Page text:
Case Reports

Elevated serum alkaline phosphatase • generalized pruritus • Dx?

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► Elevated serum alkaline phosphatase
► Generalized pruritus


 

References

THE CASE

A 34-year-old woman was referred to the hepatology clinic for evaluation of an increased serum alkaline phosphatase (ALP) level. She was gravida 5 and in her 38th week of gestation. Her obstetric history was significant for 2 uncomplicated spontaneous term vaginal deliveries resulting in live births and 2 spontaneous abortions. The patient reported generalized pruritus for 2 months prior to the visit. She had no comorbidities and denied any other symptoms. She reported no family history of liver disease or complications during pregnancy in relatives. The patient did not smoke or drink, and had come to our hospital for her prenatal care visits.

The physical exam revealed normal vital signs, no jaundice, a gravid uterus, and acanthosis nigricans on the neck and axilla with scattered excoriations on the arms, legs, and abdomen. Her serum ALP level was 1093 U/L (normal: 50-136 U/L). Immediately before this pregnancy, her serum ALP had been normal at 95 U/L, but it had since been increasing with a peak value of 1134 U/L by 37 weeks’ gestation. Serum transaminase activities and albumin and bilirubin concentrations were normal, as was her prothrombin time. The rest of her lab tests were also normal, including her fasting serum bile acid concentration, which was 9 mcmol/L (normal: 4.5-19.2 mcmol/L).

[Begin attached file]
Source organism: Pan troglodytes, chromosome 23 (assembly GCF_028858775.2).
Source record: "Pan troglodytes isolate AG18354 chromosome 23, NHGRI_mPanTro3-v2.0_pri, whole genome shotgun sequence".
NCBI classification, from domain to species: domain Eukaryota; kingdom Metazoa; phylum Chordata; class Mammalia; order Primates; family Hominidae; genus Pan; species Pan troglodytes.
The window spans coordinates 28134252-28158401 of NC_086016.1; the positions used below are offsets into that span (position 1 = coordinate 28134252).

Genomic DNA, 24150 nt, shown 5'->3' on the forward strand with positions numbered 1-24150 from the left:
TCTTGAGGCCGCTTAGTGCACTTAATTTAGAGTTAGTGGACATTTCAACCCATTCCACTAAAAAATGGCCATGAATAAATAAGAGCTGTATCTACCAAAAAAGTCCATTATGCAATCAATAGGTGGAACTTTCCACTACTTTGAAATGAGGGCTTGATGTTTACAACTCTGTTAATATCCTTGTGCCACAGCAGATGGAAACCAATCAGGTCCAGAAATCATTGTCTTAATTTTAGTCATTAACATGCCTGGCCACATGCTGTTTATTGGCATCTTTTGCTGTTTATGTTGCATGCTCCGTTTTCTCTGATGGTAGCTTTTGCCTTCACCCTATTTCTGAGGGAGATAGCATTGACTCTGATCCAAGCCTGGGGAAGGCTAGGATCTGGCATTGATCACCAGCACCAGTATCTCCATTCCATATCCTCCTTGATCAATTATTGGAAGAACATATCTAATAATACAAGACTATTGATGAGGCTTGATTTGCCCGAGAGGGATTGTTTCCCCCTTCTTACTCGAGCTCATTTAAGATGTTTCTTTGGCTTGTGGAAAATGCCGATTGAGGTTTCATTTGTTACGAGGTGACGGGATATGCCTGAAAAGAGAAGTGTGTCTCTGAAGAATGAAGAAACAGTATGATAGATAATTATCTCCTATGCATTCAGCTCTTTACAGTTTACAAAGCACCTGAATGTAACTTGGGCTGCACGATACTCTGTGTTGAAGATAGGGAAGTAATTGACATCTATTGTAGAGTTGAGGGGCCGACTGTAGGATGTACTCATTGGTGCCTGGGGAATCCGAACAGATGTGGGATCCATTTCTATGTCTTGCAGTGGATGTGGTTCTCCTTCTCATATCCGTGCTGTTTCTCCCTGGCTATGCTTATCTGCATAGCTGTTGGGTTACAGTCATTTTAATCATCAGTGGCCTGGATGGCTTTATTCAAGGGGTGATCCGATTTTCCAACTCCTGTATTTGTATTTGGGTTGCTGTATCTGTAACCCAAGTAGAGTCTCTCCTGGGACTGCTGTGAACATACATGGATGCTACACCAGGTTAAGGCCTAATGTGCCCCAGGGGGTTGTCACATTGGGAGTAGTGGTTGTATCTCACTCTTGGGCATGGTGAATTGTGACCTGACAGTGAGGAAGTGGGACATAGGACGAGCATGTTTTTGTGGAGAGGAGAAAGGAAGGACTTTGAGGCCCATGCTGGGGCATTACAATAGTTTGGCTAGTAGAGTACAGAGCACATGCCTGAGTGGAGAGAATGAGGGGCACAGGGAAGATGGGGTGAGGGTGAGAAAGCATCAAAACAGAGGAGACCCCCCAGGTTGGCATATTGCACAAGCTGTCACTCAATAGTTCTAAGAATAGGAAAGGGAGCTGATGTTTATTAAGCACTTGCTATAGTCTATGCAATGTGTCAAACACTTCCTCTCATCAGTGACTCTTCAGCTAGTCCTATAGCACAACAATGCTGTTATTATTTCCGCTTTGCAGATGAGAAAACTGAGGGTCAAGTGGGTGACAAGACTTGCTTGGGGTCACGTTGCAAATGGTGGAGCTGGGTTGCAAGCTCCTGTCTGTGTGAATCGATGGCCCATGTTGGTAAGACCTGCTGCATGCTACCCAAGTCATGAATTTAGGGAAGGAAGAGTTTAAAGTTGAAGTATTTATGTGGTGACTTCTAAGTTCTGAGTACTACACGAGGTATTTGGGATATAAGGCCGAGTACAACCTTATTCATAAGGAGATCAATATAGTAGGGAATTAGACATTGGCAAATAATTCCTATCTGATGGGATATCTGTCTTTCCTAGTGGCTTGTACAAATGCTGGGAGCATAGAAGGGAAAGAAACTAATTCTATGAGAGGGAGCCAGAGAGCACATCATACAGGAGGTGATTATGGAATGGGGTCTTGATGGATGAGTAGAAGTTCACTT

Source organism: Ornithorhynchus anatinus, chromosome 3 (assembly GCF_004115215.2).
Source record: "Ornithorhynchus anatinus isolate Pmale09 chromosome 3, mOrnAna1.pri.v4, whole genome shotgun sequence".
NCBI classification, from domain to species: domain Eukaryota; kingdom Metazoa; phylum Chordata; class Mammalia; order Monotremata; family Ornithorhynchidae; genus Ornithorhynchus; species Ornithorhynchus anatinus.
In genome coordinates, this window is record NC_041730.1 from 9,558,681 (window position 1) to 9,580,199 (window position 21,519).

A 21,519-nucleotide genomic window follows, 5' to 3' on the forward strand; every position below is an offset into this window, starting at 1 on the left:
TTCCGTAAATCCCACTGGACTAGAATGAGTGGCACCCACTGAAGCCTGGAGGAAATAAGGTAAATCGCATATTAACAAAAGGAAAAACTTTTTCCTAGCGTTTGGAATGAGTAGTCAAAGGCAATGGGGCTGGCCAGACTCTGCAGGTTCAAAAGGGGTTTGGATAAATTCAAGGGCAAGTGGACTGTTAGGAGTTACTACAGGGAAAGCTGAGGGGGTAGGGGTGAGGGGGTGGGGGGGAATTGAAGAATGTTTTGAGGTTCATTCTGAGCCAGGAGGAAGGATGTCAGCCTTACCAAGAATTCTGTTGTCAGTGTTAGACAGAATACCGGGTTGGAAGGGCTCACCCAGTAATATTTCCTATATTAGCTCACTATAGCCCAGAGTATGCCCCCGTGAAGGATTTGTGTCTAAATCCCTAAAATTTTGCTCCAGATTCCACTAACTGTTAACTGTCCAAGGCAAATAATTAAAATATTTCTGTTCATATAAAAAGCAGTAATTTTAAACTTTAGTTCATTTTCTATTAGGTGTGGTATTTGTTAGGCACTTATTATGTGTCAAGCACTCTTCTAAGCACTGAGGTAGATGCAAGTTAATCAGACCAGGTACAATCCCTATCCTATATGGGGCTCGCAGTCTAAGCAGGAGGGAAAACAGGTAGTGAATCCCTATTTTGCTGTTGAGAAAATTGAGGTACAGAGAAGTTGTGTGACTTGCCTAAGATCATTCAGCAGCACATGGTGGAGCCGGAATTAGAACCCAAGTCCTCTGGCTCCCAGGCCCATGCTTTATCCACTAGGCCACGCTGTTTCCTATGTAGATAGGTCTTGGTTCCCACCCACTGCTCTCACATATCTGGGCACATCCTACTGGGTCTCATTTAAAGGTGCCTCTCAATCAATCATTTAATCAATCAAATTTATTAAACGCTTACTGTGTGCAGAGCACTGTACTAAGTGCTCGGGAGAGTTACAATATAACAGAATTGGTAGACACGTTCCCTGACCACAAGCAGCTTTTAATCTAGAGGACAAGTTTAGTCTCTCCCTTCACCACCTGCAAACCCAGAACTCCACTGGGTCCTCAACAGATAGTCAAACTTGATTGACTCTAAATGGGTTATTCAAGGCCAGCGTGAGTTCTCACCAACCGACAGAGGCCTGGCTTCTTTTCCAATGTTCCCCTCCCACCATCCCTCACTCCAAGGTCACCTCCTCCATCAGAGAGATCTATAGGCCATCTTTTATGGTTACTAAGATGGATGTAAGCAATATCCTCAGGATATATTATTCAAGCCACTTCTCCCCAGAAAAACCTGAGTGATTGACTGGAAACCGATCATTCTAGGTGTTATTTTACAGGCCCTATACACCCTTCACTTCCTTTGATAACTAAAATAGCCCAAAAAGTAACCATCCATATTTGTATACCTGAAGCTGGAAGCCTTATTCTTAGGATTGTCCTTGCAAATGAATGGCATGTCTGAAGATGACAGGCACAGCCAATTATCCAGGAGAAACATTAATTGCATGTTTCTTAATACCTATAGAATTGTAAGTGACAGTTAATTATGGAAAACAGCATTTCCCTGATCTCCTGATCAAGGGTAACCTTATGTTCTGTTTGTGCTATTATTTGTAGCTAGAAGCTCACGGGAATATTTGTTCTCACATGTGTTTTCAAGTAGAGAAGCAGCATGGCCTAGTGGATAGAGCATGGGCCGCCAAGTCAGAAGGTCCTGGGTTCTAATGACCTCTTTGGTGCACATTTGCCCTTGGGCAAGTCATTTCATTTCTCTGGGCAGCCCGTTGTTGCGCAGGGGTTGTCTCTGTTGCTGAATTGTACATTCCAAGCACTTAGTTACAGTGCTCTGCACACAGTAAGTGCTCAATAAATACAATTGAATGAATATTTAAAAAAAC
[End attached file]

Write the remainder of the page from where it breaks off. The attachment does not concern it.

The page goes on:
THE DIAGNOSIS

Although cholestasis of pregnancy was considered, the patient’s markedly elevated serum ALP level suggested the presence of another cholestatic liver disease. Additional tests revealed an antimitochondrial antibody (AMA) titer of 1:320 (normal: <1:20) and immunoglobulin A, G, and M levels within normal limits. Accordingly, we diagnosed primary biliary cholangitis (PBC).

The patient's lab test results before, during, and after pregnancy image

The patient delivered vaginally at another institution uneventfully and returned to the hepatology clinic 7 months postpartum. Repeat laboratory tests (TABLE) revealed increased AMA titer and immunoglobulin M levels from baseline (38 weeks’ gestation). The physical exam was notable for the absence of both jaundice and stigmata of chronic liver disease. A liver ultrasound was normal. The patient still reported pruritus, as well as a new symptom—fatigue. A liver biopsy was performed, and findings were consistent with PBC, stage 1 (FIGURE).

Liver biopsy confirmed the diagnosis image

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